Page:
It was an excellent couple of days for leaf peeping. We had manged to get in a couple of good hikes for a healthy dose of color and exercise. But Kelly had to work Sunday night, which left the bloggerette and I to wind out the weekend ourselves. We discussed our options and decided a ride up to Mt. Pollux was in order, for a good sunset viewing.
Since days like these will soon be in short supply, it seemed best not to waste a minute indoors.
There was a smattering of people on the hilltop, just hanging out, quietly contemplating and soaking in the last rays of the day.
Then there was this one guy, who was enjoying the scene a little more intently than the others.
He had brought up his telescope and had it aimed at the sun. Everyone within earshot was invited to have a look.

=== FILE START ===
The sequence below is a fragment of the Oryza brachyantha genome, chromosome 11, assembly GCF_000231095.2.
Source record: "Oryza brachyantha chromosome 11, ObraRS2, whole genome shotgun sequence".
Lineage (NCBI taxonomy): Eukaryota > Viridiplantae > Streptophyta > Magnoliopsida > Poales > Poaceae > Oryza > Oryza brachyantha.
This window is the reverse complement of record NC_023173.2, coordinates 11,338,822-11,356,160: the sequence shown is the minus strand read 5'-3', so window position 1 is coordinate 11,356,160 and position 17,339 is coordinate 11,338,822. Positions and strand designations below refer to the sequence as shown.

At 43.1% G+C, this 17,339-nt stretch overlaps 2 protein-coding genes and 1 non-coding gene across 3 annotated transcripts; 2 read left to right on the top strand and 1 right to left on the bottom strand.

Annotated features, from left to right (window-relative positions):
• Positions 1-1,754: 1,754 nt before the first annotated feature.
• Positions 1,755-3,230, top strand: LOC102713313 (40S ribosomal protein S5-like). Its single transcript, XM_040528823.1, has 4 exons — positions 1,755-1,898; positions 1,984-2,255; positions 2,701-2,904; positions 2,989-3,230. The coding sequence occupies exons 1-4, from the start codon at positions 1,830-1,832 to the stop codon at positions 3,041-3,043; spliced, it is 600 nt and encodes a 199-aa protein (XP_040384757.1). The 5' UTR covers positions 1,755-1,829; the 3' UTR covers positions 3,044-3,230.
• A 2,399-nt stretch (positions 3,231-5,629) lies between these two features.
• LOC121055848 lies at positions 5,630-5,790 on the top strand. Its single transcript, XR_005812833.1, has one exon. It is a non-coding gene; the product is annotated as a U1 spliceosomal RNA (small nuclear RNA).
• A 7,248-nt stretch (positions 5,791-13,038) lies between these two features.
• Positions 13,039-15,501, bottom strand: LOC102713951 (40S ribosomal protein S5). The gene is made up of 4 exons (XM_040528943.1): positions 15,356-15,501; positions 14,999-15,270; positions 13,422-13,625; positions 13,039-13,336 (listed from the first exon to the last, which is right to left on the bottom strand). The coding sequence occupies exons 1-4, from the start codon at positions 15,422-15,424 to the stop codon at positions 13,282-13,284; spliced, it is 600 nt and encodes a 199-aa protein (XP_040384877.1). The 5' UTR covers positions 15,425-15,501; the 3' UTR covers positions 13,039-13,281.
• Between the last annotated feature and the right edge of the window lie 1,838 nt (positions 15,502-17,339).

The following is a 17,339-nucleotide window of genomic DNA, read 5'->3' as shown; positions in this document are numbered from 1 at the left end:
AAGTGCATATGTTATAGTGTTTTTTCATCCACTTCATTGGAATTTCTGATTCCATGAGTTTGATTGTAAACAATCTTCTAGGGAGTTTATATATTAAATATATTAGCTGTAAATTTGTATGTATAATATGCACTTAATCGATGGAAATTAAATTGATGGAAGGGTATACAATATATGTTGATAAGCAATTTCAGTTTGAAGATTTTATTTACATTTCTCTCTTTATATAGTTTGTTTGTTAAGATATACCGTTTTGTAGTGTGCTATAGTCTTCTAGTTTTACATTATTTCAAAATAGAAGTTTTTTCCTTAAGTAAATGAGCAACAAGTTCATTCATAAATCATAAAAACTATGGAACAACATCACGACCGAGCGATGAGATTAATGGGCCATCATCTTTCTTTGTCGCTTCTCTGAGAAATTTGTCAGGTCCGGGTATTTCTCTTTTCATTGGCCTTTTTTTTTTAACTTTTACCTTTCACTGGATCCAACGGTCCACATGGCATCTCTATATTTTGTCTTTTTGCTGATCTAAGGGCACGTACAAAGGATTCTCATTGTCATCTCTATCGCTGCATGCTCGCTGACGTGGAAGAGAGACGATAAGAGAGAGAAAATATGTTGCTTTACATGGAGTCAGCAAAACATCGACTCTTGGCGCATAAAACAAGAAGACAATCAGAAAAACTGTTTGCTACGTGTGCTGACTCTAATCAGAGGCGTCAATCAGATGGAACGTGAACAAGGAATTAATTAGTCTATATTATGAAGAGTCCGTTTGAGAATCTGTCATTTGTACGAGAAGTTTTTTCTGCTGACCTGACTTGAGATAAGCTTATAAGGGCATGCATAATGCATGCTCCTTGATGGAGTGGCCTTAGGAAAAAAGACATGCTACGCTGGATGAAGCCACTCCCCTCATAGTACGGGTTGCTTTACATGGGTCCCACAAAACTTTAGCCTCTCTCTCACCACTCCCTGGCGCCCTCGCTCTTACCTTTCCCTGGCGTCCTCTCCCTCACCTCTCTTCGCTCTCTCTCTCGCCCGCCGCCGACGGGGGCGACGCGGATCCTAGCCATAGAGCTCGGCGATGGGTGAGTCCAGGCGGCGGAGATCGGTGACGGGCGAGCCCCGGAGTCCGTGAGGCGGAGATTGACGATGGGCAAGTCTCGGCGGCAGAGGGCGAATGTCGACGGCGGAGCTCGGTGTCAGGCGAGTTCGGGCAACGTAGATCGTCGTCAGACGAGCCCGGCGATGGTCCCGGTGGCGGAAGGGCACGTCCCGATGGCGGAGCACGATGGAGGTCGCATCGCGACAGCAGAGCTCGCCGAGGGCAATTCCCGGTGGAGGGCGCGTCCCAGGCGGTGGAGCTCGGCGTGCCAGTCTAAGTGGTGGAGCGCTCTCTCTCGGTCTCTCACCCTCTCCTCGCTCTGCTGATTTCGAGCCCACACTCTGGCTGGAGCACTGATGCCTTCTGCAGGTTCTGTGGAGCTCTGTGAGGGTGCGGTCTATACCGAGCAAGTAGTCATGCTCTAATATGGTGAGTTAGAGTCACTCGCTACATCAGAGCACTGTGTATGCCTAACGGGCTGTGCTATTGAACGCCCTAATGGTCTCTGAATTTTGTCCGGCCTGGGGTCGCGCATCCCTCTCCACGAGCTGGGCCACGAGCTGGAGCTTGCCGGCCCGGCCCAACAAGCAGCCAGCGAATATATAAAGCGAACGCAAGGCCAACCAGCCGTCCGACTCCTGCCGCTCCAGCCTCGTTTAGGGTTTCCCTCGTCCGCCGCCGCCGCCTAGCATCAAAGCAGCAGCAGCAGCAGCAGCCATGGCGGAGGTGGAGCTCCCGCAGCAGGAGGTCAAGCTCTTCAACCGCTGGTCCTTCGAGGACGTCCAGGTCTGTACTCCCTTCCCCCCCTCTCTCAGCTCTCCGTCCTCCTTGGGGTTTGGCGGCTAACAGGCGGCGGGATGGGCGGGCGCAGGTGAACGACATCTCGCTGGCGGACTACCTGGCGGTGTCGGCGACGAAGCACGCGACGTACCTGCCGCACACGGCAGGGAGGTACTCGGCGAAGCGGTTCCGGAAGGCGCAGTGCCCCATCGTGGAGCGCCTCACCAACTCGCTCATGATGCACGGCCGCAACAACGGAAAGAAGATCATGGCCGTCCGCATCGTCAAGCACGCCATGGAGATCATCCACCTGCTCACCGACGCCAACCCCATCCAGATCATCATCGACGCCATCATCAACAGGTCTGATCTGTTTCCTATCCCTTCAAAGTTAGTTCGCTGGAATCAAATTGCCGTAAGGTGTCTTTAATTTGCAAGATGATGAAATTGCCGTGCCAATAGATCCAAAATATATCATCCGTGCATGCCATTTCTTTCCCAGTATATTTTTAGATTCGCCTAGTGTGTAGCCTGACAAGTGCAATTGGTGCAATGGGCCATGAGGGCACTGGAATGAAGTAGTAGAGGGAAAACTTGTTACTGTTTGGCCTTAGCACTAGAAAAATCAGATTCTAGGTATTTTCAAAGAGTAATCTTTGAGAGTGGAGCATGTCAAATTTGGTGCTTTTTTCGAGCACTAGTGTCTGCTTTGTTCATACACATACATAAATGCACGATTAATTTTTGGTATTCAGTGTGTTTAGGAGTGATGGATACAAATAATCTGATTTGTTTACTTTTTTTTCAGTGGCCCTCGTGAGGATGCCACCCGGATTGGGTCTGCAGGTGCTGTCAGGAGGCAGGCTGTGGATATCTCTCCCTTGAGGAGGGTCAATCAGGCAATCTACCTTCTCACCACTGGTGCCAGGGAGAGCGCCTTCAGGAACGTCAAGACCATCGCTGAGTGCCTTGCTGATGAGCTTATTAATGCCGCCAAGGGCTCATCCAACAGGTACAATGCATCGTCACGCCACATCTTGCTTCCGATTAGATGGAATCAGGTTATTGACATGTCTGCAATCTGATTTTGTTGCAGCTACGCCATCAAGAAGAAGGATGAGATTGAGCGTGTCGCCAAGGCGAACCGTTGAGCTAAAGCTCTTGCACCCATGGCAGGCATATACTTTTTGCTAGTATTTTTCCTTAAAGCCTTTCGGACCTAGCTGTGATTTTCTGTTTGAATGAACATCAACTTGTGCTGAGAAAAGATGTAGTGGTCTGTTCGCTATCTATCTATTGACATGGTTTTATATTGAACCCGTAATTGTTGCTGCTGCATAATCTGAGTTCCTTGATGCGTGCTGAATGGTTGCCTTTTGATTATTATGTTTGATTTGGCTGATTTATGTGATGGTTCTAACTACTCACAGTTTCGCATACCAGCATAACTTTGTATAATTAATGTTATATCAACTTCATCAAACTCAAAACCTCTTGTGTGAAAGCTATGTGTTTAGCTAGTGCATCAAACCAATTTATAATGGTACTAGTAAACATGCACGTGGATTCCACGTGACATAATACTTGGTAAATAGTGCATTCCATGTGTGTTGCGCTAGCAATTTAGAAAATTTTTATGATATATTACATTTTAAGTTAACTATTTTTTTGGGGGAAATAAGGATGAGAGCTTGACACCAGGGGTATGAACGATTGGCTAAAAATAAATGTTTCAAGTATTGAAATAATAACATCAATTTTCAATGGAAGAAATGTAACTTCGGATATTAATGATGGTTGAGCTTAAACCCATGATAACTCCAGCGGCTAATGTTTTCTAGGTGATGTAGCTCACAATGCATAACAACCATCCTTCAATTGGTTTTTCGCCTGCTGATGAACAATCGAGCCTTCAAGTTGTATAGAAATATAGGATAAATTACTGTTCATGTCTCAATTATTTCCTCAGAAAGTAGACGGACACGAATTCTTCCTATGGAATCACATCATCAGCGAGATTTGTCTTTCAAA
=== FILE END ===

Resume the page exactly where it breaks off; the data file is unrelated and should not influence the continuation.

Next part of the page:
His name is Tom, a member of the Amherst Area Amateur Astronomers Association. He can be found here from April to October, on Saturday afternoons and Sundays at sunset, ever eager to share the treasures of the sky with whoever is willing to listen, or watch.
I took a turn at the telescope and in the eye piece, sure enough, was a large, beautifully rendered view of our mighty yellow Sol. Replete with sunspots and atmospheric shimmer.
Tom offered up plenty of info on the sun and other heavenly objects as each of us peered through the glass, and several minutes later generously invited everyone for another round as the sun slowly melted into the horizon, now compressing into a more oval shape due to refraction of the atmosphere, and the distant tree tops in the eyepiece swayed in silhouette against a vanishing orange disk.
Then in a flash, it was gone.
Most everyone remaining was now making their way back down the hill. The bloggerette and I hung out for a few more minutes with Tom and another straggler. Tom had one more thing to show us. After all, what does an astronomer do when the sun is all gone?
Points his scope at the moon, of course.